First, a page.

There's the clearly obvious one: a made-to-order, fast-serving and high-performing hummus, tabbouli, kebab et. al. shop that operates off a predictable if excellently executed menu. And then there's the less-formulaic Lavash I like even better.
Hidden in plain sight within the bustling spic-and-span sandwich-slanted eatery is a more ambitious place that specializes in lamb, whole fried red snapper and grandma-type Mediterranean fare displaying a real flair for deeply flavored tomato-saucy dishes. Welcome to chalkboard Lavash.
You'll literally confront the handful of handwritten menu items of this other Lavash when you first waltz into the bright, upbeat and modern space. But you might be too busy zeroing in on an aromatic rolled chicken kefta sandwich sided with terrifically crispy hand-cut fries to notice.
If that's the case, you'll be given another alternate-menu shot at the ordering counter. There, the half-dozen or so daily specials - always a soup du jour and a veggie entree, often a lamb meal, and usually a seafooder or two - are re-listed.
For a visual, above the glass case on your left you'll see plastic-wrapped previews of most of these specials (don't worry, yours will look and taste better than these wan specimens, which have likely been sitting around for a while). Most of the meals come with very good rice and a decent-enough little salad, and they're excellent values - like food from a fancier establishment but at a fraction of the cost.
First, though, I want to alert you to the daily soups. At Lavash, I've never slurped a loser and the big-bowl servings sold for $2.50 translate into tremendous deals. You pretty much cannot go wrong, but if the Harrira is offered, snap it up (think hearty Middle Eastern minestrone, with veggies, plenty of chickpeas, plus a bit of vermicelli all enlivened by a vibrant and tangy tomato broth).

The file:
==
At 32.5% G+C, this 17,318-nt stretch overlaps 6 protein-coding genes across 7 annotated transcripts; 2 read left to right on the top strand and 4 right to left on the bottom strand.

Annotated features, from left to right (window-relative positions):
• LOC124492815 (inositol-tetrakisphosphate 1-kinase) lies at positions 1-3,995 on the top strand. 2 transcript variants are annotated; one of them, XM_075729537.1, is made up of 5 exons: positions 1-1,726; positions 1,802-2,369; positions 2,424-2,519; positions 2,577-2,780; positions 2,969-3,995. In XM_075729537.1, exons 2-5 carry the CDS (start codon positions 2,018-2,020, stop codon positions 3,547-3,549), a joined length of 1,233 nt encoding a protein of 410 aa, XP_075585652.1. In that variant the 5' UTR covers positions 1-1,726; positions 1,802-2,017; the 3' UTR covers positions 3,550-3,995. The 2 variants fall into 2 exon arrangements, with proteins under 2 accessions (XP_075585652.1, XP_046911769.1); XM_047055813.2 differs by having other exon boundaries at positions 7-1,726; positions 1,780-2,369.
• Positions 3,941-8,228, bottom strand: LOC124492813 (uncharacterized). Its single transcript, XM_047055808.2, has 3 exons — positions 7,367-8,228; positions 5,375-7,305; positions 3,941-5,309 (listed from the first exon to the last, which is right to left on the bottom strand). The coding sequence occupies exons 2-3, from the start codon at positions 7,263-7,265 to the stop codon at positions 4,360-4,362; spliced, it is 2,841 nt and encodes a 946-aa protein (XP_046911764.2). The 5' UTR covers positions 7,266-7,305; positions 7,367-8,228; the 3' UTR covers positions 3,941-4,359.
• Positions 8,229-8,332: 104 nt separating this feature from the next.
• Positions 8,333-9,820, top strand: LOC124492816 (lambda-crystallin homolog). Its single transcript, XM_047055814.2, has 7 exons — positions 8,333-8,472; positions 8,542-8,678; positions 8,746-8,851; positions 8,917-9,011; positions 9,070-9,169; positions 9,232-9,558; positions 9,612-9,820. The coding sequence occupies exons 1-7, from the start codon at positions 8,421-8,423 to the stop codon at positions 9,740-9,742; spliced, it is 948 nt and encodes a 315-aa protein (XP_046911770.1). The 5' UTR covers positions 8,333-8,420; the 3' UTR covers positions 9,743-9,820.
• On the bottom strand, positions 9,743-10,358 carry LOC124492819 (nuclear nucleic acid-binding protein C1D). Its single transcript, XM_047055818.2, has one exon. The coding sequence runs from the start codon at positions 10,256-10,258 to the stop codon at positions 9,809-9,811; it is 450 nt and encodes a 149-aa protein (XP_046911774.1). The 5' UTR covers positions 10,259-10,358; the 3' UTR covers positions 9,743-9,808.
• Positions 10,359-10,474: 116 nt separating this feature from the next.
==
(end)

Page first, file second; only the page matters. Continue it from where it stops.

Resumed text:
Staying in vegetable-and-tomato mode, the Lebanese Moussaka ($8) was another knockout. It was a luscious and meatless combo that showcased a deep-tasting, fused-together tomato and olive oil base. But this moussaka was loose, and more like a ratatouille than the familiar lasagna-built Greek version. Its veggies - sweet and melt-in-your-mouth eggplant, onions and garbanzo beans - had a wonderfully unctuous quality to them.
Unctuous certainly came to mind -and to my slavering mouth - with the outstanding Lamb Ozie ($10). That outsized hulking shank of aromatic meat momentarily turned me into an amateur surgeon able to deftly release every succulent fragment of lamb from the long bone. Adding to the flavor party were rice made rich and racy by getting cooked with ground lamb and a fantastic foil in the form of a tart and loose tzatziki-like yogurt dip.
At least as good but even more exciting was a head-and-tail-on (thus showing off freshness) Red Snapper ($17). That exquisite, expertly deep-fried dish featured a wonderfully crunchy, perfectly salty and greaseless golden brown exterior crust with silky, flaky fish flesh underneath. I loved it.
Less thrilling and filling but still recommended was a Tiger Shrimp Kebab special ($12). Five nice-sized and sweet-tasting fatties arrived with their chargrilled tails on and were served with sweet grilled yellow peppers and onions.
Also worth ordering was the juicy Baked Cilantro Chicken ($10). While that three-piece bird dinner actually had more of a lemony than herby flavor and the breast meat was marginally dry, it was still biggish and good eating.
And good eating is what Lavash is all about - from the reliable menu board offerings to the surprising and surprisingly delicious daily specials.